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They come, they study, they stay: Report says Las Vegas is fertile ground for foreign students

UNLV Graduation - Entertainment Engineering

Sam Morris

Students flip their tassels during UNLV’s commencement Saturday, May 12, 2012.

Las Vegas has become a desirable place for foreign students to study and work.

Behind the global tourist destination that is the Strip and a premier hotel college at UNLV, Las Vegas has the fifth-highest rate in the country in retaining international students in the workforce after they graduate, according to a new Brookings Institute study. Las Vegas ranked behind New York, Honolulu, Seattle and Miami.

Neil Ruiz, a Brookings Metropolitan Policy fellow who authored the report, said the retention rate proved Las Vegas has made progress in expanding its economy well beyond Nevada.

“Students are making use of the hotel program and going into positions on the Strip,” Ruiz said. “It shows that foreign students are key to globalizing Las Vegas.”

The study, titled “The Geography of Foreign Students in U.S. Higher Education: Origins and Destinations,” examined a database on foreign student visa approvals from 2001 to 2012 to see where students were studying. It then looked at how many students received an Optional Practical Training visa that allowed them to work in the city for up to 29 months after graduation.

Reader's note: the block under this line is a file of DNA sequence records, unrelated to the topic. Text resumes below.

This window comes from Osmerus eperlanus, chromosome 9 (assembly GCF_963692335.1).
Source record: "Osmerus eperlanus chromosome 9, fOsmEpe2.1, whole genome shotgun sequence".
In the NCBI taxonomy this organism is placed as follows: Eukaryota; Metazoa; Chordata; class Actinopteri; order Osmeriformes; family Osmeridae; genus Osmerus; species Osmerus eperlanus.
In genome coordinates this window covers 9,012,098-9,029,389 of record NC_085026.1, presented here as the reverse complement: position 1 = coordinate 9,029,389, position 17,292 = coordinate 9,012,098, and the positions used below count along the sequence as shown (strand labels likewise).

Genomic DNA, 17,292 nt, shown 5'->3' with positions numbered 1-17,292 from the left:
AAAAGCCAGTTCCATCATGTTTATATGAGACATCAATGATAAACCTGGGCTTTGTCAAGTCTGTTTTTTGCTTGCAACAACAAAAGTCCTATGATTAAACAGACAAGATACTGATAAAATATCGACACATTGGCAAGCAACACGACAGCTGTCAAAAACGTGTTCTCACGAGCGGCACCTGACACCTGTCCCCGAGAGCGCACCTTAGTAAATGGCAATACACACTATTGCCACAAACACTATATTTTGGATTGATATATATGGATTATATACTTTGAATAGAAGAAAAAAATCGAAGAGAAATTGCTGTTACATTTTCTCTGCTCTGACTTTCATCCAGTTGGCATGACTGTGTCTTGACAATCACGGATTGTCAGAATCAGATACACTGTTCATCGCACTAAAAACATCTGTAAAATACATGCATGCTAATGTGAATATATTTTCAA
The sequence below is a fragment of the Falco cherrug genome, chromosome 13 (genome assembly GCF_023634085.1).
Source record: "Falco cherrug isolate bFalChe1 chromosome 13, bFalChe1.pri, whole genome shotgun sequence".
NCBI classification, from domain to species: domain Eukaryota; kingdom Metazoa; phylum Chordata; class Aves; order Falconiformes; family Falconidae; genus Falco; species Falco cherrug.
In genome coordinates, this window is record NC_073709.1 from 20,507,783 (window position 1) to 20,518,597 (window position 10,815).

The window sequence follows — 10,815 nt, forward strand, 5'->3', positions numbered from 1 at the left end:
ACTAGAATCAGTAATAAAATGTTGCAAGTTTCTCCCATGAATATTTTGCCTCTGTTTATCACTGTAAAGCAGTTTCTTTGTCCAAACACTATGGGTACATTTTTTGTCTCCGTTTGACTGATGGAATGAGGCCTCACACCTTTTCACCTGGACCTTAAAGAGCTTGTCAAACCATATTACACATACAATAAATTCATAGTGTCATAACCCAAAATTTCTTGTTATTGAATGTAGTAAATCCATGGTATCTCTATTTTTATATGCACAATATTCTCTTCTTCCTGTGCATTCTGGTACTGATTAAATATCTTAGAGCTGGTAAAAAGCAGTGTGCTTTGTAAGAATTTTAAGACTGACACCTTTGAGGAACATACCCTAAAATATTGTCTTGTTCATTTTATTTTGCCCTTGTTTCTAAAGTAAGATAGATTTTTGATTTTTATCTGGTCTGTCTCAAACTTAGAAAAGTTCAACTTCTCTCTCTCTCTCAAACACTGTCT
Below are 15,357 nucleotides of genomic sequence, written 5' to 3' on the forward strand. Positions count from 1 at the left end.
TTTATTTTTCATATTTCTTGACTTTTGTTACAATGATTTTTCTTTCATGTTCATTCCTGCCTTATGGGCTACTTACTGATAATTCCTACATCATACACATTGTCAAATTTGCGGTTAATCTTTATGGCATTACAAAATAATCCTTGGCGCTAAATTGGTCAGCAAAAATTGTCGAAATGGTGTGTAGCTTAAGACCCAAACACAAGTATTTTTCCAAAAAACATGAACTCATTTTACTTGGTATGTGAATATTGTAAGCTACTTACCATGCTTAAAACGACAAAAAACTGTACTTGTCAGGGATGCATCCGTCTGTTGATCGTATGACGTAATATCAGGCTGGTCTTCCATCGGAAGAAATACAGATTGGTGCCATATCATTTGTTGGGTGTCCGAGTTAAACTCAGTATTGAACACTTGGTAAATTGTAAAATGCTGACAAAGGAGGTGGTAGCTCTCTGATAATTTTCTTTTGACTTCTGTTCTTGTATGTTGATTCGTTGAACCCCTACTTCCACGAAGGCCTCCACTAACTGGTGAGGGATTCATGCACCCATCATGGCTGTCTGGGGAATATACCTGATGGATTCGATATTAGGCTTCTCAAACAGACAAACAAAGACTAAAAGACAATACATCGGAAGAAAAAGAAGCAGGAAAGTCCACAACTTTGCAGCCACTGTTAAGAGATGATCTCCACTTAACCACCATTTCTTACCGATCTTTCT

The goal was to examine the economic benefits foreign students can have on the cities where they choose to study. From 2008 to 2012, the study found that foreign students contributed $21 billion in tuition and $12 billion in living costs to the U.S. economy. It also found that foreign students were a bridge between their home city and the city where they went to school. Many UNLV students eventually leave Las Vegas to return home and start hotels, Ruiz said.

“For universities as well as state leaders, they have to think more on how to leverage student connections of foreign students already there,” Ruiz said. “They can use skills to connect to businesses in Las Vegas to Singapore and other parts of China.”

UNLV’s Harrah’s Hotel College attracted the majority of international students to Las Vegas. Most students came from cities like Singapore, Seoul, Beijing and Hong Kong, which all have growing resort industries.

The study found that there was a large demand from Las Vegas hotels for multilingual graduates, especially those who speak Mandarin Chinese, Cantonese or Korean to cater to the growing Asian clientele. As a result, Las Vegas was able to retain 66.9 percent of its foreign graduates in the workforce compared to the national average of 45 percent.

Ruiz said Las Vegas was one of the most surprising cities in the study because it didn’t have a large, diverse economic base like New York or Los Angeles from which to draw international students. Instead, it is capitalizing off its niche industry — the hotels.

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